Cultural Questions Raised Over Handling Complaints
JPMorgan Chase & Co.’s brokerage division has agreed to pay an $18 million penalty to settle Securities and Exchange Commission charges over clauses in its settlement agreements that regulators said impeded clients from reporting potential misconduct.
The SEC said Tuesday that JPMorgan Securities LLC inserted restrictions in agreements with hundreds of retail advisory clients and brokerage customers preventing them from voluntarily contacting the regulator's enforcement staff.
The clauses stipulated that recipients of settlements or credits over $1,000 from JPMorgan keep the terms and facts around the payouts confidential. While the agreements still technically allowed clients to respond directly to SEC inquiries, the confidentiality provisions explicitly barred contacting the SEC voluntarily to blow the whistle on possible violations.
“You simply cannot include provisions that prevent individuals from contacting the SEC with evidence of wrongdoing,” Gurbir S. Grewal, the SEC’s enforcement director, said in a statement Tuesday. The SEC said the policy applied to JPMorgan payouts from at least March 2020 through July 2023.
A JPMorgan spokesman said the confidentiality provisions were not intended to restrict the rights of clients in any way.
Securities attorneys said the restrictions point to potential cultural issues around handling complaints and whistleblowers within large brokerages. "This goes to tone at the top and culture," said Jay Dubow, a partner at Pepper Hamilton LLP. "You have to make clear that whistleblowing has to be encouraged."
The charges are a black eye for JPMorgan as Chief Executive Jamie Dimon has emphasized improving internal controls broadly across its business lines. In 2020 and 2021, JPMorgan suffered several major risk-management breakdowns, including losing billions of dollars on complex derivatives trades.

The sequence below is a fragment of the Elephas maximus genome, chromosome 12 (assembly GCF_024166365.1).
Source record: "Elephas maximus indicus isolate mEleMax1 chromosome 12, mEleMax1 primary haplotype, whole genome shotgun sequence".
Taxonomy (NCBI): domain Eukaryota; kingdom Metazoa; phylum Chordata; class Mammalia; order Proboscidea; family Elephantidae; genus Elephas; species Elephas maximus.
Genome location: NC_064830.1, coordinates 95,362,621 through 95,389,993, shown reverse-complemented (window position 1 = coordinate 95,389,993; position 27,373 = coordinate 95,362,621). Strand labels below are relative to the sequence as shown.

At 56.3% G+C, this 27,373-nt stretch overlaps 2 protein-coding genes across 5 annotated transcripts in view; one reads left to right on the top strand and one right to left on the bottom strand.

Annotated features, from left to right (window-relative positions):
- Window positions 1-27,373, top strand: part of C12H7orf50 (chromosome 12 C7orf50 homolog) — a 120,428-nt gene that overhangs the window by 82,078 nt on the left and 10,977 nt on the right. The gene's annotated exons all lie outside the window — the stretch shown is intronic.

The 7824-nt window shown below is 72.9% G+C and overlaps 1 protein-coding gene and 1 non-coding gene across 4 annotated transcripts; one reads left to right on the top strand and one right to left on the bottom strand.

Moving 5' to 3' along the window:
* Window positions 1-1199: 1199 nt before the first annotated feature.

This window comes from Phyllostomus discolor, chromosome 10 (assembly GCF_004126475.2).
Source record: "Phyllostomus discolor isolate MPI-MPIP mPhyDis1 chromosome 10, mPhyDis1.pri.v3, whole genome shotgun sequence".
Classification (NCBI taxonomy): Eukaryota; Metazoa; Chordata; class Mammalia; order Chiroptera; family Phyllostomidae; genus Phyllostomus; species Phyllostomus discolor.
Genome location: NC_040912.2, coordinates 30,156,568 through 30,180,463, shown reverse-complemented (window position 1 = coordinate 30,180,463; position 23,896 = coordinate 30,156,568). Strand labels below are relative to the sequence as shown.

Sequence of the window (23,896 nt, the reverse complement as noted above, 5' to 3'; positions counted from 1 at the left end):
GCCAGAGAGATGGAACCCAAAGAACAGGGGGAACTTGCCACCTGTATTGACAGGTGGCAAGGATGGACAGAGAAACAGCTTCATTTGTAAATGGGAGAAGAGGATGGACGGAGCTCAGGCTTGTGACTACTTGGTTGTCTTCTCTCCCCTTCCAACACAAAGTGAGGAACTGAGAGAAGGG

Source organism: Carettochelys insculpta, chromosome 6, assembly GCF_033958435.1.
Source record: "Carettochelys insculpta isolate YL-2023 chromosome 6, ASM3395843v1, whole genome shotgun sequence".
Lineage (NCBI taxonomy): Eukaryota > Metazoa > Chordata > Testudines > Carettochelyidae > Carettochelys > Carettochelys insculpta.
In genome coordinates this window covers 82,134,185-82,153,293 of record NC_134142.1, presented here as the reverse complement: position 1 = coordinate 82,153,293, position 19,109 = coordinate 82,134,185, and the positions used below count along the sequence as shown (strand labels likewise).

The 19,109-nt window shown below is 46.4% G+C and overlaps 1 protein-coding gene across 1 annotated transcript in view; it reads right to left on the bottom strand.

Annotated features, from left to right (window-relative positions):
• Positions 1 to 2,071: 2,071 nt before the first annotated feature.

JPMorgan Securities said it agreed to improve compliance processes and review existing agreements. A spokesperson said the firm is “pleased to resolve this matter from several years ago.”
The SEC has aimed to root out confidentiality clauses seen as stifling whistleblowers in recent years, including some restrictions buried in employment agreements. Regulators worry the tactics discourage reporting of misconduct internally and to authorities.
Tuesday's charges also come as the SEC scrambles to improve oversight of major financial institutions in the wake of several trading scandals among banks and hedge funds.
The SEC crackdown aims to tear down barriers preventing individuals from serving as whistleblowers against financial institutions. Grewal emphasized that impeding potential whistleblowers cuts against investor protection efforts and market transparency. While JPMorgan maintains the confidentiality agreements were not aimed at stopping employees or customers from reporting alleged violations, the clauses plainly restricted contacting regulators voluntarily.
With the fine now levied, other banks and brokers must take heed to ensure their compliance systems and controls facilitate transparency and reporting of misconduct up the ladder internally and to the SEC. Policies or procedures seen as silencing whistleblowers could open up firms to regulatory penalties or investigations around improperly creating chilling effects on individuals coming forward.
As JPMorgan’s run-ins with regulators continue despite its size and resources, embedding an encouraging culture around escalating issues remains imperative across the financial sector. In that sense, the SEC’s enforcement order delivered a stark reminder to empower compliance staff to put ethics and investor interests first without reservations.